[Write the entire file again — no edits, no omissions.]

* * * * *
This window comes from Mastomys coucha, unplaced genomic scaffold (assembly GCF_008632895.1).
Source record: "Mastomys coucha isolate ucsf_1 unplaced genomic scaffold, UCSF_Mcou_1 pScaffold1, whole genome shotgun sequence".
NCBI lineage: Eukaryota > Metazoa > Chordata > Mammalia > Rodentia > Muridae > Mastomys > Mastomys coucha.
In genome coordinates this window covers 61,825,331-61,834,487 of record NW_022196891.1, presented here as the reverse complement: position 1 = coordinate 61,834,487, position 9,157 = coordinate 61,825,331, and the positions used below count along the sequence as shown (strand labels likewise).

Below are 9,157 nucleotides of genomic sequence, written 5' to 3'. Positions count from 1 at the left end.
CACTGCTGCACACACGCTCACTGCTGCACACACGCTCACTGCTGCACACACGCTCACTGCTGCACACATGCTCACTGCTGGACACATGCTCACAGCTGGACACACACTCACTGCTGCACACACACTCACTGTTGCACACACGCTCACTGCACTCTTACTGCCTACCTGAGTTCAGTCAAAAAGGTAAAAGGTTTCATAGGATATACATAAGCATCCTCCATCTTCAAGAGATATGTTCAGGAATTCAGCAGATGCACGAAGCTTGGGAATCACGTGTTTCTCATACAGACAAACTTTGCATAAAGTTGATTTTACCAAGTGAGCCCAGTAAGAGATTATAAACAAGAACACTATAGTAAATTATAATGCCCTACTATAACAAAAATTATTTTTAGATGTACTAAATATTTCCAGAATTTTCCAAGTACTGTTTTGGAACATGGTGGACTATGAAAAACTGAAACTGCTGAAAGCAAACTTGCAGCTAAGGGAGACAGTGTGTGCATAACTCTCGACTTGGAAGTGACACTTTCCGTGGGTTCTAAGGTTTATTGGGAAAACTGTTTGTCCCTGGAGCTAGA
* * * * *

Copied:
This window comes from Mastomys coucha, unplaced genomic scaffold (assembly GCF_008632895.1).
Source record: "Mastomys coucha isolate ucsf_1 unplaced genomic scaffold, UCSF_Mcou_1 pScaffold1, whole genome shotgun sequence".
NCBI lineage: Eukaryota > Metazoa > Chordata > Mammalia > Rodentia > Muridae > Mastomys > Mastomys coucha.
In genome coordinates this window covers 61,825,331-61,834,487 of record NW_022196891.1, presented here as the reverse complement: position 1 = coordinate 61,834,487, position 9,157 = coordinate 61,825,331, and the positions used below count along the sequence as shown (strand labels likewise).

Below are 9,157 nucleotides of genomic sequence, written 5' to 3'. Positions count from 1 at the left end.
CACTGCTGCACACACGCTCACTGCTGCACACACGCTCACTGCTGCACACACGCTCACTGCTGCACACATGCTCACTGCTGGACACATGCTCACAGCTGGACACACACTCACTGCTGCACACACACTCACTGTTGCACACACGCTCACTGCACTCTTACTGCCTACCTGAGTTCAGTCAAAAAGGTAAAAGGTTTCATAGGATATACATAAGCATCCTCCATCTTCAAGAGATATGTTCAGGAATTCAGCAGATGCACGAAGCTTGGGAATCACGTGTTTCTCATACAGACAAACTTTGCATAAAGTTGATTTTACCAAGTGAGCCCAGTAAGAGATTATAAACAAGAACACTATAGTAAATTATAATGCCCTACTATAACAAAAATTATTTTTAGATGTACTAAATATTTCCAGAATTTTCCAAGTACTGTTTTGGAACATGGTGGACTATGAAAAACTGAAACTGCTGAAAGCAAACTTGCAGCTAAGGGAGACAGTGTGTGCATAACTCTCGACTTGGAAGTGACACTTTCCGTGGGTTCTAAGGTTTATTGGGAAAACTGTTTGTCCCTGGAGCTAGA